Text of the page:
Anne Rohstock

Keynote Video

Anne Rohstock is a professor at the University of Tübingen’s Institute of Education. She holds an MA in Education Sciences from LMU Munich and a PhD in History from the University of Regensburg. Her work focuses on modern Europe and North America and addresses key aspects of educational history in the 20th century from a cultural historical and history of knowledge perspective. Her research topics include, among others, the profound transformation of education policy during the Cold War; the educational strategies of international organizations since the interwar period, the role of science and expert networks in education policy, and transnational learning processes, with an emphasis on the postwar era. She is co-founder of the open access journal On Education: Journal for Research and Debate and member of a research commission that engages in investigating the past of education scientists in the NS Regime.

Educational Research as Relational and Co-productive Slow Science

In my talk I will ask what educational science in general and historical educational research in particular should look like that includes as many of its ‘societal’ co-producers in its work as possible. What should a science of education look like whose concern it is to take into account many of its co-thinkers, its hybrids, the networks, circumstances, detours, techniques, and interests with which it emerges in co-production? How could an educational researcher write relying on cogitamus – we think – rather than on the discursively purifying cogito of modern science (Latour 2016)? Following Isabelle Stengers, Donna Haraway, Vinciane Despret, and Bruno Latour I will subsequently argue for a slowing down of research in the educational sciences. It takes time to establish relationships between researchers, between researchers and a broader public, but also between researchers and non-human knowledge producers. It takes time to make these relationships of educational research that is research-intertwined-with-others visible in scientific texts, to record them, and to reflexively include the non-linear back and forth of the joint work as a condition for the emergence of (scientific) knowledge (Harrasser 2018: 107). Similar to primatologists Barbara Smuts and Shirley Strum, who – excluded from the male-dominated, ‘fast’ scientific establishment – took the time to search for “suitable relationships” with primates in lengthy and small-scale work (Stengers 2018: 42, 776; Muecke 2018; Despret 2019), it could also be a matter for educational science to carefully retard its research. Such a slow science (Stengers 2018) would not be less but differently productive. By interweaving epistemology and ethics, epistemological interest and “politeness” (Despret 2005: 360) slow educational science is not only about asking better questions. It is also about getting better, more relevant answers (Solhdju, n.d.: 25).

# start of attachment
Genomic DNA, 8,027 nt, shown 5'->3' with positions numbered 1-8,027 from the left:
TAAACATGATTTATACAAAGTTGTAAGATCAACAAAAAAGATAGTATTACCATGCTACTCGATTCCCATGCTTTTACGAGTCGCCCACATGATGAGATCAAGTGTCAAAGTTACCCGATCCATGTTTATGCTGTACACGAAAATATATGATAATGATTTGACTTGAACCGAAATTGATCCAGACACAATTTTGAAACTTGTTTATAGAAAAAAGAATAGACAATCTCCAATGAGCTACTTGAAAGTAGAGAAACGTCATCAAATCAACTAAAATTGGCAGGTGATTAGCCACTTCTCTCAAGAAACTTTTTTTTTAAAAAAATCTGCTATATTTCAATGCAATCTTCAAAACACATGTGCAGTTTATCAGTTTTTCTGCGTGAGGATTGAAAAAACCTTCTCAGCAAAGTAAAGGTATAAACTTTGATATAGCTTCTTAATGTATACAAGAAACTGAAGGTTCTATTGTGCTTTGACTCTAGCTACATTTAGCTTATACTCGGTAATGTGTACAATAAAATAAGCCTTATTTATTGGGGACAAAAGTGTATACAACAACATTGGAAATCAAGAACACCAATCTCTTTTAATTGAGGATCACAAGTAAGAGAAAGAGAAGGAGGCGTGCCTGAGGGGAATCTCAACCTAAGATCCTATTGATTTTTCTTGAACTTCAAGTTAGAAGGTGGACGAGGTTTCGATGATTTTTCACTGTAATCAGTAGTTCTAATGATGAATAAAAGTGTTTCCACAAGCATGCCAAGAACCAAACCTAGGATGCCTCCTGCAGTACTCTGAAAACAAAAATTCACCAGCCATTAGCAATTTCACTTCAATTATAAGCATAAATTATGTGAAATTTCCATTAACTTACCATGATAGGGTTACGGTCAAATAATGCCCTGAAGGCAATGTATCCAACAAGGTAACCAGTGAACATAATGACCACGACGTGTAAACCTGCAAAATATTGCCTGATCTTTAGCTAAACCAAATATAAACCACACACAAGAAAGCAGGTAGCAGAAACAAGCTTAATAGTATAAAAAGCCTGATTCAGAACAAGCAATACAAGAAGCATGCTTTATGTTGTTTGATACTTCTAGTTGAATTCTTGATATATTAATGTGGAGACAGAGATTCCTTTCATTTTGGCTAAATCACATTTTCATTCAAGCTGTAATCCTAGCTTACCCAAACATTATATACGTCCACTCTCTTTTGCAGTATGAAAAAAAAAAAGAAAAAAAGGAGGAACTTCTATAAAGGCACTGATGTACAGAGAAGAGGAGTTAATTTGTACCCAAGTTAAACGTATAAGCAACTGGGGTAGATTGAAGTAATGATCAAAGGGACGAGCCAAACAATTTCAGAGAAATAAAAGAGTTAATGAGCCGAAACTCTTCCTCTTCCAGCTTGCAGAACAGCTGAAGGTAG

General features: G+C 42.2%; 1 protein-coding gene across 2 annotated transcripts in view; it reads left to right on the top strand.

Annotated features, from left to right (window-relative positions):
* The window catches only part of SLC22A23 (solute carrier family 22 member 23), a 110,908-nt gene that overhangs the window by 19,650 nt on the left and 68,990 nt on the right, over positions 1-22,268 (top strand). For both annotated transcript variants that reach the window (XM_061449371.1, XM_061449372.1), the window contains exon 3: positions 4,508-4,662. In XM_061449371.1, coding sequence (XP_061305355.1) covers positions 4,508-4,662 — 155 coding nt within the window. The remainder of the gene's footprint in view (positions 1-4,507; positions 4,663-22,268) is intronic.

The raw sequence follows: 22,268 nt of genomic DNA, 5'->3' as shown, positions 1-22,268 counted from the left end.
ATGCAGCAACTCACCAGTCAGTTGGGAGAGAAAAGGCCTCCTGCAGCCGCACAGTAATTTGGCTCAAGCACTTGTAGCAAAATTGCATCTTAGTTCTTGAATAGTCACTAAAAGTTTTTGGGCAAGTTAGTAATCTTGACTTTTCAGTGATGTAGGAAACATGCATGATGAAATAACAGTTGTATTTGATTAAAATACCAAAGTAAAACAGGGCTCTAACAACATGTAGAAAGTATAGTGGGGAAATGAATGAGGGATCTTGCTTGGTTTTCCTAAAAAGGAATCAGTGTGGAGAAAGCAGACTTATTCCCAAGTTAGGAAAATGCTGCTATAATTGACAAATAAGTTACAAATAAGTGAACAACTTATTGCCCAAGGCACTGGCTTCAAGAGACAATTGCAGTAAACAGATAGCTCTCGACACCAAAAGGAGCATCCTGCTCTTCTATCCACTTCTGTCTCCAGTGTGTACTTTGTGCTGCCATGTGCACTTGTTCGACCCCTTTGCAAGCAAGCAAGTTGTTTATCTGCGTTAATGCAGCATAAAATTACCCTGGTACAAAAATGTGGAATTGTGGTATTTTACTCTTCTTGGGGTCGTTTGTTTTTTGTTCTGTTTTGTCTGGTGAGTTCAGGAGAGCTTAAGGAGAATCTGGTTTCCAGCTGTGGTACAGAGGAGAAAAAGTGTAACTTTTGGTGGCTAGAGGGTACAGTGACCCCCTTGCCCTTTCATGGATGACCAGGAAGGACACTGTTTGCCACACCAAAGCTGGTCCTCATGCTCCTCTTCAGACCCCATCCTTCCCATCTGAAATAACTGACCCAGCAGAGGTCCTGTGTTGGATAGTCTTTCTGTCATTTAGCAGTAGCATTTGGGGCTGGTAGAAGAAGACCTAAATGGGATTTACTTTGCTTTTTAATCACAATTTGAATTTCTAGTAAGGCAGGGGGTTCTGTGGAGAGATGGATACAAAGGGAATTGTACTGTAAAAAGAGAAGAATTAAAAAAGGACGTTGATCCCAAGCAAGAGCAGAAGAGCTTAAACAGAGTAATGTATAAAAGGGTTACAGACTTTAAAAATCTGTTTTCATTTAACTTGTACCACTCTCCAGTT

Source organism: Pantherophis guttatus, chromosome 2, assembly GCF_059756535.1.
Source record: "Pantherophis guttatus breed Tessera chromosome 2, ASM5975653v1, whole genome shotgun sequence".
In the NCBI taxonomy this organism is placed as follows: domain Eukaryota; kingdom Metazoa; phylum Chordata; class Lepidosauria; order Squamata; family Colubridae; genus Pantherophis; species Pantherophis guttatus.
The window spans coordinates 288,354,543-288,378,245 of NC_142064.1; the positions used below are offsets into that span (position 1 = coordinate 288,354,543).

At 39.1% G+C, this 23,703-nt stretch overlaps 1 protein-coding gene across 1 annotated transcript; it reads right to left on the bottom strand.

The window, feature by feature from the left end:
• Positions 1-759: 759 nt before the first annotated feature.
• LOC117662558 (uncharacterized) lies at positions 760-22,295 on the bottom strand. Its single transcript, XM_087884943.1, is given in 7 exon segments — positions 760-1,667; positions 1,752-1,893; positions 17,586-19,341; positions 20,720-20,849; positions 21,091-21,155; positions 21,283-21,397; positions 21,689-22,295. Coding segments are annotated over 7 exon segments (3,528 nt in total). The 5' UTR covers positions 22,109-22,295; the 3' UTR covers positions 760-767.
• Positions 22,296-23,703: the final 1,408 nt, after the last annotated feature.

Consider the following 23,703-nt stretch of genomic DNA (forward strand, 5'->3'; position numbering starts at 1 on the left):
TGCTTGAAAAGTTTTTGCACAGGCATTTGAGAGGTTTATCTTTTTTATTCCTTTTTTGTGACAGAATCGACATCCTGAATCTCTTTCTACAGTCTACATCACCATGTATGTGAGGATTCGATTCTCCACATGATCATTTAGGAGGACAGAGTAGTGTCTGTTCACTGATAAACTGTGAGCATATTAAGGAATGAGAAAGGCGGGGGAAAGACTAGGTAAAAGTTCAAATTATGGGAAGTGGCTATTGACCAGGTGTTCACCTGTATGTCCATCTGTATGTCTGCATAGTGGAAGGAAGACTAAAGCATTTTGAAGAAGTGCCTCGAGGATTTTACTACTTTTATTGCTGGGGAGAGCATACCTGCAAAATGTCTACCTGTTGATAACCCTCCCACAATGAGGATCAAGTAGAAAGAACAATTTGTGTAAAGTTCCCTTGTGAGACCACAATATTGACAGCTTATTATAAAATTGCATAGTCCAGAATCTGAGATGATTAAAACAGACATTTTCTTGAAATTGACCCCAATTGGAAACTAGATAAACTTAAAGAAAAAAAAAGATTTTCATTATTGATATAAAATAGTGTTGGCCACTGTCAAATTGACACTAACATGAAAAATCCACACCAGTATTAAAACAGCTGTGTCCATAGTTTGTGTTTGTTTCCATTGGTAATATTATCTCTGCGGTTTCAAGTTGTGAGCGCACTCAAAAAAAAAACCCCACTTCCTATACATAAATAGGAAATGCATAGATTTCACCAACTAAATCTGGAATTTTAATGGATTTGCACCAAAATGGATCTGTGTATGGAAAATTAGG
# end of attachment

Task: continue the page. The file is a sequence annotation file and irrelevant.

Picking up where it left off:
• Despret, Vinciane (2005). ‚Sheep do have opinions‘, in Bruno Latour and Peter Weibel (eds.), Making Things Public: Atmosphere of Democracy. Cambridge: MIT Press, 360–368.
  • Despret, Vinciane (2019). Was würden Tiere sagen, würden wir die richtigen Fragen stellen? Münster: Unrast-Verlag.
  • Harrasser, Karin (2018).‚Irgendwann nie modern gewesen sein. Zur Zeitstruktur situierten Wissens‘, in Kathrin Busch, Christina Dörfling, Kathrin Peters and Ildikó Szántó (eds.), Wessen Wissen? Materialität und Situiertheit in den Künsten. Paderborn: Wilhelm Fink, 104–113.
  • Latour, Bruno (2016). Cogitamus. Trans. by Bettina Engels and Nikolaus Gramm. Frankfurt am Main: Suhrkamp.
  • Muecke, Stephen (2018). ‚How ‘Slow Science’ Can Improve the Way We Do and Interpret Research.’ The Conversation, January 28, 2018. Available online under: (21.2.2021)
  • Solhdju, Katrin (n.d.). Öffnungen aufs Mögliche. Co-konstruktive Verwirklichungen von Steinen, Eiern, Schafen und anderen Lebewesen. Available online under:Öffnungen_aufs_Mögliche_- Co_konstruktive_Verwirklichungen_von_Steinen_Eiern_Scha- fen_und_anderen_Lebewesen (15.2.2021)
  • Stengers, Isabelle (2018). Another Science is Possible. A Manifesto for Slow Science. Trans. by Stephen Muecke. Cambridge: Polity Press.

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